Flashcards in Respiratory Deck (118)
What pathogen causes most resp infections in childhood?
Which are the important viruses in resp infections? X6
RSV (respiratory syncytial virus), rhino viruses, parainfluenza, influenza, metapneumovirus and adenoviruses
Most important bacterial pathogens in resp infections x5
Streptococcus pneumoniae (pneumococcus), haemophilus influenzae, moraxella catarrhalis, bordetella pertussis (whooping cough), mycoplasma pneumoniae
Environmental risk factors for resp infection x3
Parental smoking - especially maternal, poor socio-economic status (overcrowding, large family, damp), poor nutrition
Host risk factors for resp infections x4
Underlying lung disease, male gender, haemodynamically significant congenital heart disease, immunodeficiency
Underlying lung disease which increase risk for resp infection x3
Bronchopulmonary dysplasia (preterm infants), cystic fibrosis or asthma
What is encompassed by URTI? X4
Common cold (coryza), sore throat (pharyngitis including tonsillitis), sinusitis
What can URTI cause in infants?
Poor feeding as blocked nose obstructs breathing
Acute exacerbations of asthma
Classic features of common cold
Blocked nose and clear/mucopurulent nasal discharge
Commonest pathogenic causes of common cold
Viruses - rhinoviruses, corona viruses, RSV
Treatment of common cold
Self-limiting and no curative treatment
Fever and pain - treat with paracetamol and ibuprofen
What is pharyngitis?
Inflammation of pharynx and soft palate
Local lymph nodes enlarged and tender
What usually causes sore throat/pharyngitis? And in older children
Viruses - adenoviruses, enteroviruses and rhinoviruses
In older children group a b-haemolytic streptococcus
Common pathogens for tonsillitis?
Group a b-haemolytic strep and EBV
How do you tell between viral and bacterial tonsillitis
Clinically you can't!
EBV exudate meant to be more membranous
Bacterial may have more constitutional disturbance (headache, apathy and abdominal pain, white exudate and cervical lymphadenopathy)
What is treatment for pharyngitis and tonsillitis - how long?
If severe often antibiotics even though only 1/3 are bacterial
To eradicate organism (b-haem strep) and prevent rheumatic fever need 10days of treatment
What antibiotic should be used in pharyngitis/tonsillitis and what should be avoided?
Penicillin and erythromycin (if penicillin allergy) usually used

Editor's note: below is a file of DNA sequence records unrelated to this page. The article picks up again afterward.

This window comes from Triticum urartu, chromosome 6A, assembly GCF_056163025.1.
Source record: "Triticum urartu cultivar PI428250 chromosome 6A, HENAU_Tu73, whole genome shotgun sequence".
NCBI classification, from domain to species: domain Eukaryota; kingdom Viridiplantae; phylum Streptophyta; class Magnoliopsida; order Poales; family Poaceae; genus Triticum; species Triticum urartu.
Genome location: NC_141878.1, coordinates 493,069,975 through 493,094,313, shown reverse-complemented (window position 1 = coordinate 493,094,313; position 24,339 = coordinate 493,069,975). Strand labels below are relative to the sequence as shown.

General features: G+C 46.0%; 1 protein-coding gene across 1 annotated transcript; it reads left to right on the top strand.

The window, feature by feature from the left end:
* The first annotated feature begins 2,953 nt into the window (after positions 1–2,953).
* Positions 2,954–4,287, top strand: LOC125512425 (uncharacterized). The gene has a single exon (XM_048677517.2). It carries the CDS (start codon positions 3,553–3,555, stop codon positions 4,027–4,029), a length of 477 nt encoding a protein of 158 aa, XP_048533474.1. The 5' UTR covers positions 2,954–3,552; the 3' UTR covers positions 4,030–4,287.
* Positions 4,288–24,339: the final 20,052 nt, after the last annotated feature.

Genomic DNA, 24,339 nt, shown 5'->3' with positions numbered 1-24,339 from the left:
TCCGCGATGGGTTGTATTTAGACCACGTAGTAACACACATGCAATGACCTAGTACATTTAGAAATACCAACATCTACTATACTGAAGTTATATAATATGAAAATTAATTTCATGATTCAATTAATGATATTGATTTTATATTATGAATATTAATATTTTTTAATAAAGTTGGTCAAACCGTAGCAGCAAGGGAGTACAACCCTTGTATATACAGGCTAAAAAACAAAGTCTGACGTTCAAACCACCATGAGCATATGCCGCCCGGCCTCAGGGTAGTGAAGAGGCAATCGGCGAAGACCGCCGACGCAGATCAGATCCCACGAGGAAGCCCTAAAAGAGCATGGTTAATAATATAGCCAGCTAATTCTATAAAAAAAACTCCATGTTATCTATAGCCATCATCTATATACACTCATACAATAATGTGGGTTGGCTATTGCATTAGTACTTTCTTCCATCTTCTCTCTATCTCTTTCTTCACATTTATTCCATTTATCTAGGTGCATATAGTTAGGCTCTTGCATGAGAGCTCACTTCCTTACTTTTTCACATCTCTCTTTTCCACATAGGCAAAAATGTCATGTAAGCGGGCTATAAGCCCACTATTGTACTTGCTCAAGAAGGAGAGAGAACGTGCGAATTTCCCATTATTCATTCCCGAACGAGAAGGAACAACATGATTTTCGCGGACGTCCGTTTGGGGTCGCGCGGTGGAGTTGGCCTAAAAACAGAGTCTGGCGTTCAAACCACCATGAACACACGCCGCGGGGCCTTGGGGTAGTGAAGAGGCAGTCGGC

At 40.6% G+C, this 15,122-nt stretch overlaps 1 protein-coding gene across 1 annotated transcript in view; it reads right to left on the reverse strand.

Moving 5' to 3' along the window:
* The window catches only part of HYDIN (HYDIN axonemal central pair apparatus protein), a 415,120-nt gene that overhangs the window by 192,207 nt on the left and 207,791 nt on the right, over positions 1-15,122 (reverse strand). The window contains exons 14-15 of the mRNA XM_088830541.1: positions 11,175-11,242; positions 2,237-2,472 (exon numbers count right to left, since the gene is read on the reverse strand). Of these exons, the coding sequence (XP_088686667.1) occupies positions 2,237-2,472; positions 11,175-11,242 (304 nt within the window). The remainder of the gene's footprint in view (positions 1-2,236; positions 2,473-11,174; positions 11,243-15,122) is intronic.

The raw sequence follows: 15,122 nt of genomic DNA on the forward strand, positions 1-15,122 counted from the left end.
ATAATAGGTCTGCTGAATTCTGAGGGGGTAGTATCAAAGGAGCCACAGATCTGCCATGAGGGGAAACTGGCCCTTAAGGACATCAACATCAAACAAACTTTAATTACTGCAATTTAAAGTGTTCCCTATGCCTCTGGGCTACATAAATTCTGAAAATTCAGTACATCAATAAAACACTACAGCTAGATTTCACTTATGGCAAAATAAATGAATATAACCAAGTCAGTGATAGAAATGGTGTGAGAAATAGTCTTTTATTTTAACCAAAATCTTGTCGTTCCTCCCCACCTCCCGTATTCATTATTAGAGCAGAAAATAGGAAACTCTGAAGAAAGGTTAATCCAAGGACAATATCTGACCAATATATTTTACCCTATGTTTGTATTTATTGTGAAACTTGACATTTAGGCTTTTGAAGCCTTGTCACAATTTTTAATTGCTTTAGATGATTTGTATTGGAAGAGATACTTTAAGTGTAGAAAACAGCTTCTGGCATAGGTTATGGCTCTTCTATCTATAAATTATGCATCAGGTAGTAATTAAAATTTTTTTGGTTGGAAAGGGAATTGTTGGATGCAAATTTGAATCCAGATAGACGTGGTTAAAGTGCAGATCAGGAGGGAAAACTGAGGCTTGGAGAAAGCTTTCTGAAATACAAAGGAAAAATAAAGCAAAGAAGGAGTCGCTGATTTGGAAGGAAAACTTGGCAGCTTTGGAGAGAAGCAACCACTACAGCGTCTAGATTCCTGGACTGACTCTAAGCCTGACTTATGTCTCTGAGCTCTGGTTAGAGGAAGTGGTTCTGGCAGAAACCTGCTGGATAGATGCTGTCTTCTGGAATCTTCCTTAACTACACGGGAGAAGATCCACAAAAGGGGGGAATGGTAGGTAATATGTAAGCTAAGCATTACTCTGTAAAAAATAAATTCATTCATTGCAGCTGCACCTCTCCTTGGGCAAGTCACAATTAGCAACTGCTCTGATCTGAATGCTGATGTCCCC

Avoid amoxicillin because can cause maculopapular rash if due to EBV
When is acute otitis media most common?
Symptoms and signs of acute otitis media?
Pain in ear and fever
Tympanic membrane bright red and bulging - loss of normal light reflection
May be visible pus if perforation of eardrum
Pathogens of acute otitis media
Viruses especially RSV and rhinovirus
Bacterial include pneumococcus, h.influenzae and moraxella catarrhalis
Serious complications of acute otitis media
Mastoiditis and meningitis
Treatment of acute otitis media
Paracetamol or ibuprofen for pain - constant rather than as required - more effective - may be needed for up to a week
Significance of antibiotics in acute otitis media
Shown to reduce the duration of pain but not affect risk of hearing loss - if no improvement after 4 days - give 5days of amoxicillin (erytho/clarithro if pen allergic)
Don't wait for 4days if bilateral AOM or perforation in children
What can recurrent ear infections lead to?
Otitis media with effusion
Symptoms and signs of otitis media with effusion
Children asymptomatic apart from possible decreased hearing
Eardrum is retracted and dull and can often see a fluid level
Diagnosis of otitis media with effusion
Flat trace on tympanometry
Conductive hearing loss on pure tone audiometry (if >4) or reduced hearing on distraction hearing test in younger children
When is otitis media with effusion common
Peak incidence 2.5-5
Treatment of otitis media with effusion
No evidence for benefit of long term antibiotics, steroids or decongestants
Condition usually resolves spontaneously
If affecting hearing - grommet insertion
What surgery can be useful for otitis media with effusion
Adenoidectomy because believed adenoids can harbour organisms contributing to infection spreading up Eustachian tubes
Also hypertrophied adenoids can obstruct and affect function of Eustachian tubes - poor ventilation of Middle ear